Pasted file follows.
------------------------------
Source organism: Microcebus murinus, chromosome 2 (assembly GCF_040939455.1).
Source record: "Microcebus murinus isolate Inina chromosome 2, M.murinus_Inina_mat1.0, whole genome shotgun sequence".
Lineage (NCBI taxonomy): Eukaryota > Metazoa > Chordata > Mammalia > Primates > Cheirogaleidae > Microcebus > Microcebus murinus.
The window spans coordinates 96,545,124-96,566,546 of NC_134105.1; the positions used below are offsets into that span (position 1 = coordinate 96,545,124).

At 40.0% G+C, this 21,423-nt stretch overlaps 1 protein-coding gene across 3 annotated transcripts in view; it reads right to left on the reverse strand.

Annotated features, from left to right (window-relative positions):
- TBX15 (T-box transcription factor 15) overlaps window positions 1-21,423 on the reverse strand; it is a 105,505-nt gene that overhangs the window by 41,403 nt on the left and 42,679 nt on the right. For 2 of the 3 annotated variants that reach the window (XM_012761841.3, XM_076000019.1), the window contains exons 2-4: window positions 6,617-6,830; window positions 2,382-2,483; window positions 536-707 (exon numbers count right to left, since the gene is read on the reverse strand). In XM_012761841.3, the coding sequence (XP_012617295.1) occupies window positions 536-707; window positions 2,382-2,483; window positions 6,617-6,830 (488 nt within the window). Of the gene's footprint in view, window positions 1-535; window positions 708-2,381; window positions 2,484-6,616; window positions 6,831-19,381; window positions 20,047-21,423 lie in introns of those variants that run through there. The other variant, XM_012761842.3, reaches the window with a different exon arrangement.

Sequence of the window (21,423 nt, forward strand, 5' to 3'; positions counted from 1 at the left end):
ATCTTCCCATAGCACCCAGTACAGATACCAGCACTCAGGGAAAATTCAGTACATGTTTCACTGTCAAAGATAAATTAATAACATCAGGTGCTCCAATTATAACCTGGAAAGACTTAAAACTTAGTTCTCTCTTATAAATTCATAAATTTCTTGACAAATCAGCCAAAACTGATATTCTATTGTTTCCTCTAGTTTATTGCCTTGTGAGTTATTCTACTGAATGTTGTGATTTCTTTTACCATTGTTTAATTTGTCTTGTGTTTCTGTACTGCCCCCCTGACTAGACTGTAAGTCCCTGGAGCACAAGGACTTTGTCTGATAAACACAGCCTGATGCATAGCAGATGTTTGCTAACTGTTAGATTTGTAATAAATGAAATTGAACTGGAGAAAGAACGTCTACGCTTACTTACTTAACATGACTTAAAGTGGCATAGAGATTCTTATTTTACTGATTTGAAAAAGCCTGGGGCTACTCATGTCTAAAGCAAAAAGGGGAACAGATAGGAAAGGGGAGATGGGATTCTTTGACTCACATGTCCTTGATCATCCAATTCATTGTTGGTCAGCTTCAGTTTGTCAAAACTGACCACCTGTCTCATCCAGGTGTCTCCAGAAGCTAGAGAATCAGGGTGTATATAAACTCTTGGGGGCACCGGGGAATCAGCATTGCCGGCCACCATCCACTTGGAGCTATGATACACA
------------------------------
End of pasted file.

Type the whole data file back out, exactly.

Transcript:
Source organism: Microcebus murinus, chromosome 2 (assembly GCF_040939455.1).
Source record: "Microcebus murinus isolate Inina chromosome 2, M.murinus_Inina_mat1.0, whole genome shotgun sequence".
Lineage (NCBI taxonomy): Eukaryota > Metazoa > Chordata > Mammalia > Primates > Cheirogaleidae > Microcebus > Microcebus murinus.
The window spans coordinates 96,545,124-96,566,546 of NC_134105.1; the positions used below are offsets into that span (position 1 = coordinate 96,545,124).

At 40.0% G+C, this 21,423-nt stretch overlaps 1 protein-coding gene across 3 annotated transcripts in view; it reads right to left on the reverse strand.

Annotated features, from left to right (window-relative positions):
- TBX15 (T-box transcription factor 15) overlaps window positions 1-21,423 on the reverse strand; it is a 105,505-nt gene that overhangs the window by 41,403 nt on the left and 42,679 nt on the right. For 2 of the 3 annotated variants that reach the window (XM_012761841.3, XM_076000019.1), the window contains exons 2-4: window positions 6,617-6,830; window positions 2,382-2,483; window positions 536-707 (exon numbers count right to left, since the gene is read on the reverse strand). In XM_012761841.3, the coding sequence (XP_012617295.1) occupies window positions 536-707; window positions 2,382-2,483; window positions 6,617-6,830 (488 nt within the window). Of the gene's footprint in view, window positions 1-535; window positions 708-2,381; window positions 2,484-6,616; window positions 6,831-19,381; window positions 20,047-21,423 lie in introns of those variants that run through there. The other variant, XM_012761842.3, reaches the window with a different exon arrangement.

Sequence of the window (21,423 nt, forward strand, 5' to 3'; positions counted from 1 at the left end):
ATCTTCCCATAGCACCCAGTACAGATACCAGCACTCAGGGAAAATTCAGTACATGTTTCACTGTCAAAGATAAATTAATAACATCAGGTGCTCCAATTATAACCTGGAAAGACTTAAAACTTAGTTCTCTCTTATAAATTCATAAATTTCTTGACAAATCAGCCAAAACTGATATTCTATTGTTTCCTCTAGTTTATTGCCTTGTGAGTTATTCTACTGAATGTTGTGATTTCTTTTACCATTGTTTAATTTGTCTTGTGTTTCTGTACTGCCCCCCTGACTAGACTGTAAGTCCCTGGAGCACAAGGACTTTGTCTGATAAACACAGCCTGATGCATAGCAGATGTTTGCTAACTGTTAGATTTGTAATAAATGAAATTGAACTGGAGAAAGAACGTCTACGCTTACTTACTTAACATGACTTAAAGTGGCATAGAGATTCTTATTTTACTGATTTGAAAAAGCCTGGGGCTACTCATGTCTAAAGCAAAAAGGGGAACAGATAGGAAAGGGGAGATGGGATTCTTTGACTCACATGTCCTTGATCATCCAATTCATTGTTGGTCAGCTTCAGTTTGTCAAAACTGACCACCTGTCTCATCCAGGTGTCTCCAGAAGCTAGAGAATCAGGGTGTATATAAACTCTTGGGGGCACCGGGGAATCAGCATTGCCGGCCACCATCCACTTGGAGCTATGATACACA